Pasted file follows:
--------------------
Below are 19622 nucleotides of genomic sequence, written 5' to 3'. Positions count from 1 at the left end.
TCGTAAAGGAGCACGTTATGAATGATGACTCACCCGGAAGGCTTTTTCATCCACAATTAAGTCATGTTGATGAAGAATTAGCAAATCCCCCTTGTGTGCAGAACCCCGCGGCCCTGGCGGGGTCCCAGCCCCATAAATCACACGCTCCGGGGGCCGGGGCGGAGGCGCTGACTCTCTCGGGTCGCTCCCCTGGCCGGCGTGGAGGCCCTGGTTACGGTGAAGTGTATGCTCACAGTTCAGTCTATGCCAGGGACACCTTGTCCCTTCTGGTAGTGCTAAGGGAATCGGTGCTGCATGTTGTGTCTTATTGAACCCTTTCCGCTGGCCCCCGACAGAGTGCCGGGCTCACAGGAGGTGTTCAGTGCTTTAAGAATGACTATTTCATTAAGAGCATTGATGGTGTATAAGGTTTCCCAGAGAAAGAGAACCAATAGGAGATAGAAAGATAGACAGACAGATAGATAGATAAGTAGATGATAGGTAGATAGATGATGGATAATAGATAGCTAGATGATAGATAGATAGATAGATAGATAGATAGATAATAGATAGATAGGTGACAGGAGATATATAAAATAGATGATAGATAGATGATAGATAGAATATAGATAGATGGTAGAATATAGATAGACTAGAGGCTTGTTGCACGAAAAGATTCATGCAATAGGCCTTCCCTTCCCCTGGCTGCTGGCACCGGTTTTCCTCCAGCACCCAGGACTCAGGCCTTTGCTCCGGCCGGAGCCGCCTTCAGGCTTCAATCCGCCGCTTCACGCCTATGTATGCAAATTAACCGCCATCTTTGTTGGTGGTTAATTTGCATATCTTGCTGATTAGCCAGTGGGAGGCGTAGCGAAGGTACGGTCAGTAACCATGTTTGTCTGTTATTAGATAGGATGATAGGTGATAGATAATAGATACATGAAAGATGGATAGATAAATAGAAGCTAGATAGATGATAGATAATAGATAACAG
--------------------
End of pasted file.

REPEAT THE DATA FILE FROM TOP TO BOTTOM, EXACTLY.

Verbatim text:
Below are 19622 nucleotides of genomic sequence, written 5' to 3'. Positions count from 1 at the left end.
TCGTAAAGGAGCACGTTATGAATGATGACTCACCCGGAAGGCTTTTTCATCCACAATTAAGTCATGTTGATGAAGAATTAGCAAATCCCCCTTGTGTGCAGAACCCCGCGGCCCTGGCGGGGTCCCAGCCCCATAAATCACACGCTCCGGGGGCCGGGGCGGAGGCGCTGACTCTCTCGGGTCGCTCCCCTGGCCGGCGTGGAGGCCCTGGTTACGGTGAAGTGTATGCTCACAGTTCAGTCTATGCCAGGGACACCTTGTCCCTTCTGGTAGTGCTAAGGGAATCGGTGCTGCATGTTGTGTCTTATTGAACCCTTTCCGCTGGCCCCCGACAGAGTGCCGGGCTCACAGGAGGTGTTCAGTGCTTTAAGAATGACTATTTCATTAAGAGCATTGATGGTGTATAAGGTTTCCCAGAGAAAGAGAACCAATAGGAGATAGAAAGATAGACAGACAGATAGATAGATAAGTAGATGATAGGTAGATAGATGATGGATAATAGATAGCTAGATGATAGATAGATAGATAGATAGATAGATAGATAATAGATAGATAGGTGACAGGAGATATATAAAATAGATGATAGATAGATGATAGATAGAATATAGATAGATGGTAGAATATAGATAGACTAGAGGCTTGTTGCACGAAAAGATTCATGCAATAGGCCTTCCCTTCCCCTGGCTGCTGGCACCGGTTTTCCTCCAGCACCCAGGACTCAGGCCTTTGCTCCGGCCGGAGCCGCCTTCAGGCTTCAATCCGCCGCTTCACGCCTATGTATGCAAATTAACCGCCATCTTTGTTGGTGGTTAATTTGCATATCTTGCTGATTAGCCAGTGGGAGGCGTAGCGAAGGTACGGTCAGTAACCATGTTTGTCTGTTATTAGATAGGATGATAGGTGATAGATAATAGATACATGAAAGATGGATAGATAAATAGAAGCTAGATAGATGATAGATAATAGATAACAG